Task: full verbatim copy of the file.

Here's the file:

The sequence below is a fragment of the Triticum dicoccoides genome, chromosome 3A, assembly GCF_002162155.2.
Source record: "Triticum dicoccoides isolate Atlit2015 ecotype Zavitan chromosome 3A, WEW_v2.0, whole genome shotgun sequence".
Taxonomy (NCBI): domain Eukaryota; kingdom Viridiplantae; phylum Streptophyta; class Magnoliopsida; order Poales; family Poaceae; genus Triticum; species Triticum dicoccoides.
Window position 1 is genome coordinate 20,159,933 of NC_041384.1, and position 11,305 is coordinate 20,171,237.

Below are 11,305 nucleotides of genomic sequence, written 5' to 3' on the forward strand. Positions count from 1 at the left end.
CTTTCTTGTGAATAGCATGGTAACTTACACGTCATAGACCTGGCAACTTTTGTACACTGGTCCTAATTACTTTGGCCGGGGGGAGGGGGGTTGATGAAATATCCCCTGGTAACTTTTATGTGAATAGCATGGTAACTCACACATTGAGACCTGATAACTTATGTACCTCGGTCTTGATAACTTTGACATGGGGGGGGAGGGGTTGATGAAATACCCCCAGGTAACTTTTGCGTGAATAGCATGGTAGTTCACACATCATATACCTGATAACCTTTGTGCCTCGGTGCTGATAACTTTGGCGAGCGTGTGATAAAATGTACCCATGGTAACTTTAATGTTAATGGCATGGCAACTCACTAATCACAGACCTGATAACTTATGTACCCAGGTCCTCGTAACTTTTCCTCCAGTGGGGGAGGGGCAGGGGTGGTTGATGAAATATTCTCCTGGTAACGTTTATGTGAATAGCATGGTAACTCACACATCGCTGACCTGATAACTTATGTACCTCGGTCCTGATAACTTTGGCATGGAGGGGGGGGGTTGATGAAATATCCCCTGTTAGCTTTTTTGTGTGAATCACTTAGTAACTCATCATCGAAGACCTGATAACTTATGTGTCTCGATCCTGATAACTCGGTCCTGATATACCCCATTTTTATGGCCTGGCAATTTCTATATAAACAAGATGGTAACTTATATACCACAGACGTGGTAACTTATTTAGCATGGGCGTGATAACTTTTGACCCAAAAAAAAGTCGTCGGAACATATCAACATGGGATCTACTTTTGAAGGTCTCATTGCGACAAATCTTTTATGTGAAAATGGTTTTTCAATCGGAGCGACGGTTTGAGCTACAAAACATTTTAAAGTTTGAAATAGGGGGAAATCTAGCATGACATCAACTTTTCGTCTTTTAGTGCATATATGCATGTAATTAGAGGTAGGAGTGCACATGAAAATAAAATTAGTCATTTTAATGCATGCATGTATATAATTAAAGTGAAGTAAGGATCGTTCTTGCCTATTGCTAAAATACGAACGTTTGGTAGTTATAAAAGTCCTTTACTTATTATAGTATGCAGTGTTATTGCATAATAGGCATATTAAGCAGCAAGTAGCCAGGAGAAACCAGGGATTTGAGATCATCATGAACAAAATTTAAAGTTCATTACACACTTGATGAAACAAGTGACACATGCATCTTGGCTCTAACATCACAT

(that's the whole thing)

The sequence below is a fragment of the Triticum dicoccoides genome, chromosome 3A, assembly GCF_002162155.2.
Source record: "Triticum dicoccoides isolate Atlit2015 ecotype Zavitan chromosome 3A, WEW_v2.0, whole genome shotgun sequence".
Taxonomy (NCBI): domain Eukaryota; kingdom Viridiplantae; phylum Streptophyta; class Magnoliopsida; order Poales; family Poaceae; genus Triticum; species Triticum dicoccoides.
Window position 1 is genome coordinate 20,159,933 of NC_041384.1, and position 11,305 is coordinate 20,171,237.

Below are 11,305 nucleotides of genomic sequence, written 5' to 3' on the forward strand. Positions count from 1 at the left end.
CTTTCTTGTGAATAGCATGGTAACTTACACGTCATAGACCTGGCAACTTTTGTACACTGGTCCTAATTACTTTGGCCGGGGGGAGGGGGGTTGATGAAATATCCCCTGGTAACTTTTATGTGAATAGCATGGTAACTCACACATTGAGACCTGATAACTTATGTACCTCGGTCTTGATAACTTTGACATGGGGGGGGAGGGGTTGATGAAATACCCCCAGGTAACTTTTGCGTGAATAGCATGGTAGTTCACACATCATATACCTGATAACCTTTGTGCCTCGGTGCTGATAACTTTGGCGAGCGTGTGATAAAATGTACCCATGGTAACTTTAATGTTAATGGCATGGCAACTCACTAATCACAGACCTGATAACTTATGTACCCAGGTCCTCGTAACTTTTCCTCCAGTGGGGGAGGGGCAGGGGTGGTTGATGAAATATTCTCCTGGTAACGTTTATGTGAATAGCATGGTAACTCACACATCGCTGACCTGATAACTTATGTACCTCGGTCCTGATAACTTTGGCATGGAGGGGGGGGGTTGATGAAATATCCCCTGTTAGCTTTTTTGTGTGAATCACTTAGTAACTCATCATCGAAGACCTGATAACTTATGTGTCTCGATCCTGATAACTCGGTCCTGATATACCCCATTTTTATGGCCTGGCAATTTCTATATAAACAAGATGGTAACTTATATACCACAGACGTGGTAACTTATTTAGCATGGGCGTGATAACTTTTGACCCAAAAAAAAGTCGTCGGAACATATCAACATGGGATCTACTTTTGAAGGTCTCATTGCGACAAATCTTTTATGTGAAAATGGTTTTTCAATCGGAGCGACGGTTTGAGCTACAAAACATTTTAAAGTTTGAAATAGGGGGAAATCTAGCATGACATCAACTTTTCGTCTTTTAGTGCATATATGCATGTAATTAGAGGTAGGAGTGCACATGAAAATAAAATTAGTCATTTTAATGCATGCATGTATATAATTAAAGTGAAGTAAGGATCGTTCTTGCCTATTGCTAAAATACGAACGTTTGGTAGTTATAAAAGTCCTTTACTTATTATAGTATGCAGTGTTATTGCATAATAGGCATATTAAGCAGCAAGTAGCCAGGAGAAACCAGGGATTTGAGATCATCATGAACAAAATTTAAAGTTCATTACACACTTGATGAAACAAGTGACACATGCATCTTGGCTCTAACATCACAT